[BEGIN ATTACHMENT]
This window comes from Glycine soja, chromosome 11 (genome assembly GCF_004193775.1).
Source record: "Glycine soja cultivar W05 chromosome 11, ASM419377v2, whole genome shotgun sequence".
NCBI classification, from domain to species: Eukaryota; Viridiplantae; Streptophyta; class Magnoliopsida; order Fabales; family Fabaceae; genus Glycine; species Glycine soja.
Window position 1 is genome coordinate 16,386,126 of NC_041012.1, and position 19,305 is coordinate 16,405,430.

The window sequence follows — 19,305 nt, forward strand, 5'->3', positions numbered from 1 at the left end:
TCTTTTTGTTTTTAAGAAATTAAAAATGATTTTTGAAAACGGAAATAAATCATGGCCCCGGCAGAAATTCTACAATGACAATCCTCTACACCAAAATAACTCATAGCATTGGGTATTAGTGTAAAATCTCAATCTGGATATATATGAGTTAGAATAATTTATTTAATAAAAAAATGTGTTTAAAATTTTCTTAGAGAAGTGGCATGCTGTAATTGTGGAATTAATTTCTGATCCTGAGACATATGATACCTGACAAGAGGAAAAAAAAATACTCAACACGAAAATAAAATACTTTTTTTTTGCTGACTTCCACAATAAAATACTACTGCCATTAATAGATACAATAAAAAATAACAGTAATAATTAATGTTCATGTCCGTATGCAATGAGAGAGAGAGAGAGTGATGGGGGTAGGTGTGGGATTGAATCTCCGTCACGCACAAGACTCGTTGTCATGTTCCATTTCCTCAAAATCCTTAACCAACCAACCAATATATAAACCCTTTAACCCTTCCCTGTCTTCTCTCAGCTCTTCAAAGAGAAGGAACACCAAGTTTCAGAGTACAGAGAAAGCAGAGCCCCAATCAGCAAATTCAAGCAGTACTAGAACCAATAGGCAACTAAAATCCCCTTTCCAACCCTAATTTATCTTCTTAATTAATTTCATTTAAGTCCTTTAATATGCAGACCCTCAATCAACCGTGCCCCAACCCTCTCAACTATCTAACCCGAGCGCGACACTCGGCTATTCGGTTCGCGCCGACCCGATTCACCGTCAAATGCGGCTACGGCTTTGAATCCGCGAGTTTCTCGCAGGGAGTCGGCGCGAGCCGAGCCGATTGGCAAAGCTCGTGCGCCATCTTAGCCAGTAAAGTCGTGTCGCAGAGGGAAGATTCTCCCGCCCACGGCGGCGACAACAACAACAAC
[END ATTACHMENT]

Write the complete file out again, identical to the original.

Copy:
This window comes from Glycine soja, chromosome 11 (genome assembly GCF_004193775.1).
Source record: "Glycine soja cultivar W05 chromosome 11, ASM419377v2, whole genome shotgun sequence".
NCBI classification, from domain to species: Eukaryota; Viridiplantae; Streptophyta; class Magnoliopsida; order Fabales; family Fabaceae; genus Glycine; species Glycine soja.
Window position 1 is genome coordinate 16,386,126 of NC_041012.1, and position 19,305 is coordinate 16,405,430.

The window sequence follows — 19,305 nt, forward strand, 5'->3', positions numbered from 1 at the left end:
TCTTTTTGTTTTTAAGAAATTAAAAATGATTTTTGAAAACGGAAATAAATCATGGCCCCGGCAGAAATTCTACAATGACAATCCTCTACACCAAAATAACTCATAGCATTGGGTATTAGTGTAAAATCTCAATCTGGATATATATGAGTTAGAATAATTTATTTAATAAAAAAATGTGTTTAAAATTTTCTTAGAGAAGTGGCATGCTGTAATTGTGGAATTAATTTCTGATCCTGAGACATATGATACCTGACAAGAGGAAAAAAAAATACTCAACACGAAAATAAAATACTTTTTTTTTGCTGACTTCCACAATAAAATACTACTGCCATTAATAGATACAATAAAAAATAACAGTAATAATTAATGTTCATGTCCGTATGCAATGAGAGAGAGAGAGAGTGATGGGGGTAGGTGTGGGATTGAATCTCCGTCACGCACAAGACTCGTTGTCATGTTCCATTTCCTCAAAATCCTTAACCAACCAACCAATATATAAACCCTTTAACCCTTCCCTGTCTTCTCTCAGCTCTTCAAAGAGAAGGAACACCAAGTTTCAGAGTACAGAGAAAGCAGAGCCCCAATCAGCAAATTCAAGCAGTACTAGAACCAATAGGCAACTAAAATCCCCTTTCCAACCCTAATTTATCTTCTTAATTAATTTCATTTAAGTCCTTTAATATGCAGACCCTCAATCAACCGTGCCCCAACCCTCTCAACTATCTAACCCGAGCGCGACACTCGGCTATTCGGTTCGCGCCGACCCGATTCACCGTCAAATGCGGCTACGGCTTTGAATCCGCGAGTTTCTCGCAGGGAGTCGGCGCGAGCCGAGCCGATTGGCAAAGCTCGTGCGCCATCTTAGCCAGTAAAGTCGTGTCGCAGAGGGAAGATTCTCCCGCCCACGGCGGCGACAACAACAACAAC